Public toilets, as minute sites of ‘privacy’ within the public sphere, already suffered from cultural associations with social deviance and clandestine behaviour: they were known beats for homosexual liaisons, as well as venues for opium use and prostitution. There was concern that providing facilities that were too private would encourage these ‘subversive’ behaviours/ Yet there was a point at which they also became too public and butted up against what Andrew May and Peg Fraser describe as the negative psychological and social attitudes towards bodily functions.
Public conveniences by nature needed to be…well, convenient. But for many placing them in visible or prominent positions was too confronting. In 1910, a proposed facility on the public reserve of Queen and Eagle Street (the site of the Mooney Memorial) was so vehemently opposed by the public—both men and women—that council abandoned the plan. A similar opposition occurred later with a proposed facility in Albert Square, despite the plans dictating that it be an underground and largely invisible structure.
Many of the women’s facilities planned in this period resembled small cottages and were designed to fit as seamlessly as possible into the streetscape, but the necessary signage and the small scale of the buildings meant there was no denying their intended purpose. It’s possible that when it came to conveniences for men, particularly urinals, this visibility was the lesser of two evils—the only antidote to the previously common act of public urination.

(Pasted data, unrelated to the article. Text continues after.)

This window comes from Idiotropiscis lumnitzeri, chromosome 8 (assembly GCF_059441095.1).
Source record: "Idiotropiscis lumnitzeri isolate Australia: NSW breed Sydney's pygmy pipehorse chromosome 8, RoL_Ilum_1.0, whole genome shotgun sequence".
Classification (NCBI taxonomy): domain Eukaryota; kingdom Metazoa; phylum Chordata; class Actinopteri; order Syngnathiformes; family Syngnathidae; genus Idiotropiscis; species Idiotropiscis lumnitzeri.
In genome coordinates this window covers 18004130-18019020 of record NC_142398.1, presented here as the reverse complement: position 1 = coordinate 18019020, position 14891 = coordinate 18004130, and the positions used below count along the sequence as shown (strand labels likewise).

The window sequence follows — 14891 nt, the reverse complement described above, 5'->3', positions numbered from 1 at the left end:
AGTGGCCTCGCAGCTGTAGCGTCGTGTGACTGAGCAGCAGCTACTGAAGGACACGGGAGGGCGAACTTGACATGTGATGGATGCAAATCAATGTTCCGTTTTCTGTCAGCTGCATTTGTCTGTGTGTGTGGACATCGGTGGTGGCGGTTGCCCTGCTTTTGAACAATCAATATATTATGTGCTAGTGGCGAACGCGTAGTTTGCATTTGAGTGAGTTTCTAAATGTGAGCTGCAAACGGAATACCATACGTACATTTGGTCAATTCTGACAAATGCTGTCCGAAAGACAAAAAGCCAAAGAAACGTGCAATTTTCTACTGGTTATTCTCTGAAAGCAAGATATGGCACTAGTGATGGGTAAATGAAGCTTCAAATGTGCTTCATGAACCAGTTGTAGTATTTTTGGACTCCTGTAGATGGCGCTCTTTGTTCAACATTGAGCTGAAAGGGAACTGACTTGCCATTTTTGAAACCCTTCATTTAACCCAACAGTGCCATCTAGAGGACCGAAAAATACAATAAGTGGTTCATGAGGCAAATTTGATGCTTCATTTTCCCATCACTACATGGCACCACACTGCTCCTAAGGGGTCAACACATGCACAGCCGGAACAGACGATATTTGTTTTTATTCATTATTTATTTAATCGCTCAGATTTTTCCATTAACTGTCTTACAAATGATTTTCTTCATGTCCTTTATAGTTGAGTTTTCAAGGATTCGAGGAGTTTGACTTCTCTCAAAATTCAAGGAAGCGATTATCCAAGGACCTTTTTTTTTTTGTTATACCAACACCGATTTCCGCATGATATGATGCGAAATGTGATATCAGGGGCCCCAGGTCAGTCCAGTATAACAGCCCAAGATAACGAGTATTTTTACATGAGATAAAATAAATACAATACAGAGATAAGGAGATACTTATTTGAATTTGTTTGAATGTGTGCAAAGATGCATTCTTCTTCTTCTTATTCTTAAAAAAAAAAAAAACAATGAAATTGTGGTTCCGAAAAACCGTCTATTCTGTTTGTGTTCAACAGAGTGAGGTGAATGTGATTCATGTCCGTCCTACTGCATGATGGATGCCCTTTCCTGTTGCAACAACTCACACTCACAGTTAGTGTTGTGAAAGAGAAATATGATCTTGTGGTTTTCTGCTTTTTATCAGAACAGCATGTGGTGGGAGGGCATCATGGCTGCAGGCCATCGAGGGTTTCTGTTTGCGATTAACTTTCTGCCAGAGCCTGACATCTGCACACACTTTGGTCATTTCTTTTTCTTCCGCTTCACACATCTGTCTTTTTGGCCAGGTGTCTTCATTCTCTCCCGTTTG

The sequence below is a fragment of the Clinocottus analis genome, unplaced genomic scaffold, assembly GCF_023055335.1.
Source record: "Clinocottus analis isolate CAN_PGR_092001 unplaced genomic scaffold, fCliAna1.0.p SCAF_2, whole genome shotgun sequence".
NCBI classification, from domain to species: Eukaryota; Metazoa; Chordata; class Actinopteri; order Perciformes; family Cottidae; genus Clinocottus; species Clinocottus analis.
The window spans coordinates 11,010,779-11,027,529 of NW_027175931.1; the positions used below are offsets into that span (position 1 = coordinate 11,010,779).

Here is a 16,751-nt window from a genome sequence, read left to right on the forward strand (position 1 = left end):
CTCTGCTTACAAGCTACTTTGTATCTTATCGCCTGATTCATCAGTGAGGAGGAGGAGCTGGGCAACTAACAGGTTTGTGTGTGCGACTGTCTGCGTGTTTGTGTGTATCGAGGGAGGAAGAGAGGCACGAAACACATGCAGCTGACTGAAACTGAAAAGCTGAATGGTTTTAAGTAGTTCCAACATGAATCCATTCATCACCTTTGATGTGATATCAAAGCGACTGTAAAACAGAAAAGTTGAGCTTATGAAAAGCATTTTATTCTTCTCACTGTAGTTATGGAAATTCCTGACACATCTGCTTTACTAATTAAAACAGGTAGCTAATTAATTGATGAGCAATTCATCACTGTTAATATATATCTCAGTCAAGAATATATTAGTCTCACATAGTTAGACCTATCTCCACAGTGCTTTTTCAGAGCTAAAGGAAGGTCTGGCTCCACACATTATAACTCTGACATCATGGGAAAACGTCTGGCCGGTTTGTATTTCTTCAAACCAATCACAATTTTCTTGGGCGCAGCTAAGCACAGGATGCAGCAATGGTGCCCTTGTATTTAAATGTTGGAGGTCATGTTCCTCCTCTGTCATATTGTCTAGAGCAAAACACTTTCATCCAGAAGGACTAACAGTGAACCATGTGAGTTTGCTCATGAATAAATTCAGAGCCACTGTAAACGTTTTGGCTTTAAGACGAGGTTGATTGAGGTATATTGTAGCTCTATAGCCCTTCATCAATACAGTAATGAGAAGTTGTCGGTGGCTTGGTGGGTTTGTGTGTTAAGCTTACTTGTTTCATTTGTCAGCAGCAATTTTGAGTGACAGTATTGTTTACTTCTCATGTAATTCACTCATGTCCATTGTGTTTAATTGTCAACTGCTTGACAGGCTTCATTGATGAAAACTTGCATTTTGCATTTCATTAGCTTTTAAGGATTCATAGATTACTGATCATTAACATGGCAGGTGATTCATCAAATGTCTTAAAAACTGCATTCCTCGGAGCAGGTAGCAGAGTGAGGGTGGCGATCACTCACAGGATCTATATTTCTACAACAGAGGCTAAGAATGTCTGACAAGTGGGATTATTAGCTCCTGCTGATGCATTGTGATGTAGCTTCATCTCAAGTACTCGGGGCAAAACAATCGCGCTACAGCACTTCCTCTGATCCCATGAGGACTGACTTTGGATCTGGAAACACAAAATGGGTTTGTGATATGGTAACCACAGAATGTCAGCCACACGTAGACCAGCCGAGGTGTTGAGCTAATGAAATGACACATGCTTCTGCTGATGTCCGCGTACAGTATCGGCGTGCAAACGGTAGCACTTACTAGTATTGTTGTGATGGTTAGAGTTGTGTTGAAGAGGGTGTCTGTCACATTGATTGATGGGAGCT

Despite the repeated opposition, a small victory was won when the first public ladies lavatories were opened in 1912, one on Brunswick Street opposite the train station, the other at Petrie’s Bight near Custom’s House. However, they were not without restrictions—in order to preserve the dignity of the establishments, two attendants were hired to man the lavatories during opening hours, from 7:30am to 9:30pm. A fee of one penny per use was charged (hence the euphemism ‘to spend a penny’).
Two public toilets in a city as large as turn-of-the-century Brisbane may seem like a shallow victory, however in terms of the freedom and accessibility it provided to women the value was immeasurable. They allowed for greater engagement of women with the urban environment: the freedom to inhabit and participate in the public sphere – for longer periods of time – without having to plan their movements around the inevitable call of nature. Provided, of course, that they had the pennies to spend.
Anna Temby is a Ph.D. candidate and tutor at the University of Queensland researching the construction and contestation of public space in nineteenth-century Brisbane and the impact of governmental process in controlling public behaviour. She also works as a public historian and heritage consultant, specialising in intangible heritage and the social and cultural significance of heritage spaces and museum collections.